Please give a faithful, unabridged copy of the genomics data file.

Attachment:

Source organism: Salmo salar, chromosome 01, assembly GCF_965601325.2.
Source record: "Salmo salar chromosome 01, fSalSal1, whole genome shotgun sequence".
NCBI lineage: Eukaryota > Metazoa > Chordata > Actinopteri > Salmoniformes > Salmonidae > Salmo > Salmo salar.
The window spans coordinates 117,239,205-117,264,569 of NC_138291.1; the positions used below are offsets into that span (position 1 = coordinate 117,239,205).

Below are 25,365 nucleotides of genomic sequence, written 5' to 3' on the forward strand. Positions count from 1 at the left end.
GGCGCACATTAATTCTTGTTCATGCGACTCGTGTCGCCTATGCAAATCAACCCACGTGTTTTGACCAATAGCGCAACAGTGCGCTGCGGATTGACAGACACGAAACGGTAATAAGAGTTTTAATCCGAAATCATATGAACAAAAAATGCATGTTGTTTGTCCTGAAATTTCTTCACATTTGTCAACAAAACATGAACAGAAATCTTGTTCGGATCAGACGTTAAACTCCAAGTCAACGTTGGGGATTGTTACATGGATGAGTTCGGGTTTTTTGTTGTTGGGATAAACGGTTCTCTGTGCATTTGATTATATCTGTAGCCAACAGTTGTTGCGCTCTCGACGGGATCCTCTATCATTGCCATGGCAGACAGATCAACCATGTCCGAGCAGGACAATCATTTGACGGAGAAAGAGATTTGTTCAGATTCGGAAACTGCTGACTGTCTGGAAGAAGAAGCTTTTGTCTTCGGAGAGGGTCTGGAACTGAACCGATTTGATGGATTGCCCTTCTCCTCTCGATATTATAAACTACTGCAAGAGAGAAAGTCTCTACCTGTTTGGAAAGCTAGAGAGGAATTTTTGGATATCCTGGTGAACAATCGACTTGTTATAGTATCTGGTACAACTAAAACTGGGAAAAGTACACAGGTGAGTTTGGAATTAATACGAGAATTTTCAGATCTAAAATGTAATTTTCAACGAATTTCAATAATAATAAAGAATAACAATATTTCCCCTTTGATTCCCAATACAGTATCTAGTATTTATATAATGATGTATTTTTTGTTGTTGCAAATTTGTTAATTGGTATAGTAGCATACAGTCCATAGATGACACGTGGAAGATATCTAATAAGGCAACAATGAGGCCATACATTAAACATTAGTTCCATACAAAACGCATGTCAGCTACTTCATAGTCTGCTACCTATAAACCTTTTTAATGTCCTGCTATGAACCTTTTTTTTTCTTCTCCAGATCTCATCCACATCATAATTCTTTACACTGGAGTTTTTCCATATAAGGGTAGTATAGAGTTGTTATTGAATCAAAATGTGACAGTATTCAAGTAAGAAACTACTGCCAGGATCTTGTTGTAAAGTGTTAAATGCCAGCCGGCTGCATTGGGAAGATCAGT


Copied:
Source organism: Salmo salar, chromosome 01, assembly GCF_965601325.2.
Source record: "Salmo salar chromosome 01, fSalSal1, whole genome shotgun sequence".
NCBI lineage: Eukaryota > Metazoa > Chordata > Actinopteri > Salmoniformes > Salmonidae > Salmo > Salmo salar.
The window spans coordinates 117,239,205-117,264,569 of NC_138291.1; the positions used below are offsets into that span (position 1 = coordinate 117,239,205).

Below are 25,365 nucleotides of genomic sequence, written 5' to 3' on the forward strand. Positions count from 1 at the left end.
GGCGCACATTAATTCTTGTTCATGCGACTCGTGTCGCCTATGCAAATCAACCCACGTGTTTTGACCAATAGCGCAACAGTGCGCTGCGGATTGACAGACACGAAACGGTAATAAGAGTTTTAATCCGAAATCATATGAACAAAAAATGCATGTTGTTTGTCCTGAAATTTCTTCACATTTGTCAACAAAACATGAACAGAAATCTTGTTCGGATCAGACGTTAAACTCCAAGTCAACGTTGGGGATTGTTACATGGATGAGTTCGGGTTTTTTGTTGTTGGGATAAACGGTTCTCTGTGCATTTGATTATATCTGTAGCCAACAGTTGTTGCGCTCTCGACGGGATCCTCTATCATTGCCATGGCAGACAGATCAACCATGTCCGAGCAGGACAATCATTTGACGGAGAAAGAGATTTGTTCAGATTCGGAAACTGCTGACTGTCTGGAAGAAGAAGCTTTTGTCTTCGGAGAGGGTCTGGAACTGAACCGATTTGATGGATTGCCCTTCTCCTCTCGATATTATAAACTACTGCAAGAGAGAAAGTCTCTACCTGTTTGGAAAGCTAGAGAGGAATTTTTGGATATCCTGGTGAACAATCGACTTGTTATAGTATCTGGTACAACTAAAACTGGGAAAAGTACACAGGTGAGTTTGGAATTAATACGAGAATTTTCAGATCTAAAATGTAATTTTCAACGAATTTCAATAATAATAAAGAATAACAATATTTCCCCTTTGATTCCCAATACAGTATCTAGTATTTATATAATGATGTATTTTTTGTTGTTGCAAATTTGTTAATTGGTATAGTAGCATACAGTCCATAGATGACACGTGGAAGATATCTAATAAGGCAACAATGAGGCCATACATTAAACATTAGTTCCATACAAAACGCATGTCAGCTACTTCATAGTCTGCTACCTATAAACCTTTTTAATGTCCTGCTATGAACCTTTTTTTTTCTTCTCCAGATCTCATCCACATCATAATTCTTTACACTGGAGTTTTTCCATATAAGGGTAGTATAGAGTTGTTATTGAATCAAAATGTGACAGTATTCAAGTAAGAAACTACTGCCAGGATCTTGTTGTAAAGTGTTAAATGCCAGCCGGCTGCATTGGGAAGATCAGT